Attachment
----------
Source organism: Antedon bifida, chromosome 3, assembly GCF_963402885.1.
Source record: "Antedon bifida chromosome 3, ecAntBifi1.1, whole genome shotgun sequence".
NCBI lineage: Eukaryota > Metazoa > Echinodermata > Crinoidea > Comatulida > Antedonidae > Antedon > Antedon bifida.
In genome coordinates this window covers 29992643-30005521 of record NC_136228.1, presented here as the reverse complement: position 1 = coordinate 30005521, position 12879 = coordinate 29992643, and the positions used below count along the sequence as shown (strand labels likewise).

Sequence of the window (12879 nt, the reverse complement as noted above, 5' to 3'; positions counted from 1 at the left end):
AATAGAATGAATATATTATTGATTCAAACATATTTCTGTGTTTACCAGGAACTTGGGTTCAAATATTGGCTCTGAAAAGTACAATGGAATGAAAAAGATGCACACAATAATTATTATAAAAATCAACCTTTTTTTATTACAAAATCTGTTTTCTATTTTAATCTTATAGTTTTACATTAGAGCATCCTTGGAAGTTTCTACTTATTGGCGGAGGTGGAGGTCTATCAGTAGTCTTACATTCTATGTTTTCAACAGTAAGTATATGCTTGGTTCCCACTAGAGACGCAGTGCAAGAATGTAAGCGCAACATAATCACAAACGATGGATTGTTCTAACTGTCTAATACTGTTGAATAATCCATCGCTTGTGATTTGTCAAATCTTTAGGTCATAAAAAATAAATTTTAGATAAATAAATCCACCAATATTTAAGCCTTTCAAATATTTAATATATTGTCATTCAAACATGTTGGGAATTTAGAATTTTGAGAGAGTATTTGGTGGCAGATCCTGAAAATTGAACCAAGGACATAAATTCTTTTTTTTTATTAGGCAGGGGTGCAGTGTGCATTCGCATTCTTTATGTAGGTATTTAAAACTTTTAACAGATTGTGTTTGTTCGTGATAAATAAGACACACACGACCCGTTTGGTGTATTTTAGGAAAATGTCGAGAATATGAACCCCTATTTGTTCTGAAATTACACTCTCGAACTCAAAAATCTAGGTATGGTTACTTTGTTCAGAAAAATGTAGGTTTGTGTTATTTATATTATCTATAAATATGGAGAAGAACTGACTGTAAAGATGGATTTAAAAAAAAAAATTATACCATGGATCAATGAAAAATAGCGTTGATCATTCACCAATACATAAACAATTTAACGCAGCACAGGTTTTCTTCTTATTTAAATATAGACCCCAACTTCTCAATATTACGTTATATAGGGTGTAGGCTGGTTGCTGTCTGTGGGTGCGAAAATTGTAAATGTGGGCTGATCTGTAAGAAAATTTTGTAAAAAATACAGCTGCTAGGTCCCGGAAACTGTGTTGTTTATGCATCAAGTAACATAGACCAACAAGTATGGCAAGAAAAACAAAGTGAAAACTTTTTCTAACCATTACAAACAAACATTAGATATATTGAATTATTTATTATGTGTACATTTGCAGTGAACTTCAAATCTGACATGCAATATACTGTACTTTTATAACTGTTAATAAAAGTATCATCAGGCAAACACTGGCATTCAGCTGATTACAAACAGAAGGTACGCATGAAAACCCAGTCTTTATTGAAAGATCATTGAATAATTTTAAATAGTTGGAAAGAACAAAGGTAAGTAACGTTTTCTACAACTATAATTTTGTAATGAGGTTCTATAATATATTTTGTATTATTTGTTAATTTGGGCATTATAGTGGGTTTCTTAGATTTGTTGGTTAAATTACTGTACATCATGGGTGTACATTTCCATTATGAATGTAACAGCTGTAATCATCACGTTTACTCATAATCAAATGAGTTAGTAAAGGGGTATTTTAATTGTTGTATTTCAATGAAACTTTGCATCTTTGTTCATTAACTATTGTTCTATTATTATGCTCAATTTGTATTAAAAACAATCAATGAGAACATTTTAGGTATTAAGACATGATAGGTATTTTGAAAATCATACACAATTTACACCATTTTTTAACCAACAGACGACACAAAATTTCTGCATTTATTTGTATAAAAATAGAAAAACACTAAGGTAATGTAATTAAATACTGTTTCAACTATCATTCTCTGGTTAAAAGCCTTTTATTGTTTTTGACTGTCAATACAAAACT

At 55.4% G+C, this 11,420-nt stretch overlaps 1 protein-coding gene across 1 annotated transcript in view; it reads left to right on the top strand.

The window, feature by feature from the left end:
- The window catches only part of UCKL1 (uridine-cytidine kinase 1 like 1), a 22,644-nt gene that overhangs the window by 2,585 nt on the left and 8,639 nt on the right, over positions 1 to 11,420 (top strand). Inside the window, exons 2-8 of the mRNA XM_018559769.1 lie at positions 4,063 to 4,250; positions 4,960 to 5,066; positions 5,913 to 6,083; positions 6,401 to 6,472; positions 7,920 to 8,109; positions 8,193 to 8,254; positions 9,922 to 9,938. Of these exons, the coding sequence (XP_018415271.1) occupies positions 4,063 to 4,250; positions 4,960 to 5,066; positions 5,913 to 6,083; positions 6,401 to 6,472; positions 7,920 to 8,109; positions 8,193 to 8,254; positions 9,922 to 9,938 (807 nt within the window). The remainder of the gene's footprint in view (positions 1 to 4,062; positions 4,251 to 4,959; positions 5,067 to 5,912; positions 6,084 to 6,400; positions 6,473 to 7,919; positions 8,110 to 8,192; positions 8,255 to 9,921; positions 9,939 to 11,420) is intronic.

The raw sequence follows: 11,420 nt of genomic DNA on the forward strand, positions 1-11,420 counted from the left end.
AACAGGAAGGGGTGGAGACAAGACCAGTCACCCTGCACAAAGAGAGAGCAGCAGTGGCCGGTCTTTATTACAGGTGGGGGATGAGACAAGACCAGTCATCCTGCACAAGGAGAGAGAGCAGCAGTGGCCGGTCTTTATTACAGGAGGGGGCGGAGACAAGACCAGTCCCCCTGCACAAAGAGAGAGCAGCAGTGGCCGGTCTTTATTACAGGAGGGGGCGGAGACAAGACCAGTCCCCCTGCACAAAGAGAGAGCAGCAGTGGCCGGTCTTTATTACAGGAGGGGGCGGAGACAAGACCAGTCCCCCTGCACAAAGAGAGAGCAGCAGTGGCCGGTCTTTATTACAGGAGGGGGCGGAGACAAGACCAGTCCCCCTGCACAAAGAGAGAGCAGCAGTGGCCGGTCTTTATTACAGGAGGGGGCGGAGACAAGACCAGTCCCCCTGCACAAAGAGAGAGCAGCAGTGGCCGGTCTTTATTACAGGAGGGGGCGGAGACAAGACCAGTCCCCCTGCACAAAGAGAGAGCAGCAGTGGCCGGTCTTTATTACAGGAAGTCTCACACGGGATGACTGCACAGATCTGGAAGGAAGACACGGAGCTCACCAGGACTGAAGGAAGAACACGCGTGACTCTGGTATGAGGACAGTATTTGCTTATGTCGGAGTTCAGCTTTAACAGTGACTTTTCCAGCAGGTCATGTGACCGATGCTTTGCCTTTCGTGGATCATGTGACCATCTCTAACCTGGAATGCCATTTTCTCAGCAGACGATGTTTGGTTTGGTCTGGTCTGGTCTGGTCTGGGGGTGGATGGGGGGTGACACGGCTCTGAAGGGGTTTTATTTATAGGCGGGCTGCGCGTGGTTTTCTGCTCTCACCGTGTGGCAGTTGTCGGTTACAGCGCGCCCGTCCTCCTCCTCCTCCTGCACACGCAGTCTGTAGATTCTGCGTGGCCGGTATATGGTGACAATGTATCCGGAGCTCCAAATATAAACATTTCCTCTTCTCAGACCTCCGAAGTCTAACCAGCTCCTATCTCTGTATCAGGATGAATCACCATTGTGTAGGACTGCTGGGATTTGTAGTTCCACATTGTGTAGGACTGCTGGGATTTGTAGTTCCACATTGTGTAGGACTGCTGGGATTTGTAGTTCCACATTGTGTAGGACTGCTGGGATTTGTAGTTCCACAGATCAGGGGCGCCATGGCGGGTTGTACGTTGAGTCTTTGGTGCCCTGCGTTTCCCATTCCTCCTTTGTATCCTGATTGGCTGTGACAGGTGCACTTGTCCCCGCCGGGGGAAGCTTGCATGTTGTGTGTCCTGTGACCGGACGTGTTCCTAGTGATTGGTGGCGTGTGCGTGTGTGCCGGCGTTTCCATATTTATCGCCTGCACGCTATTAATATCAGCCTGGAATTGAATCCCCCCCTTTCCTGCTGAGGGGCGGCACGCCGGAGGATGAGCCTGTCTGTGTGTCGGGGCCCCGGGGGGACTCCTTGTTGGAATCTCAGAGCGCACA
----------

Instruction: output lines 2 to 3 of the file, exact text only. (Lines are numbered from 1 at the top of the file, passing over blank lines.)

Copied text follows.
Source record: "Antedon bifida chromosome 3, ecAntBifi1.1, whole genome shotgun sequence".
NCBI lineage: Eukaryota > Metazoa > Echinodermata > Crinoidea > Comatulida > Antedonidae > Antedon > Antedon bifida.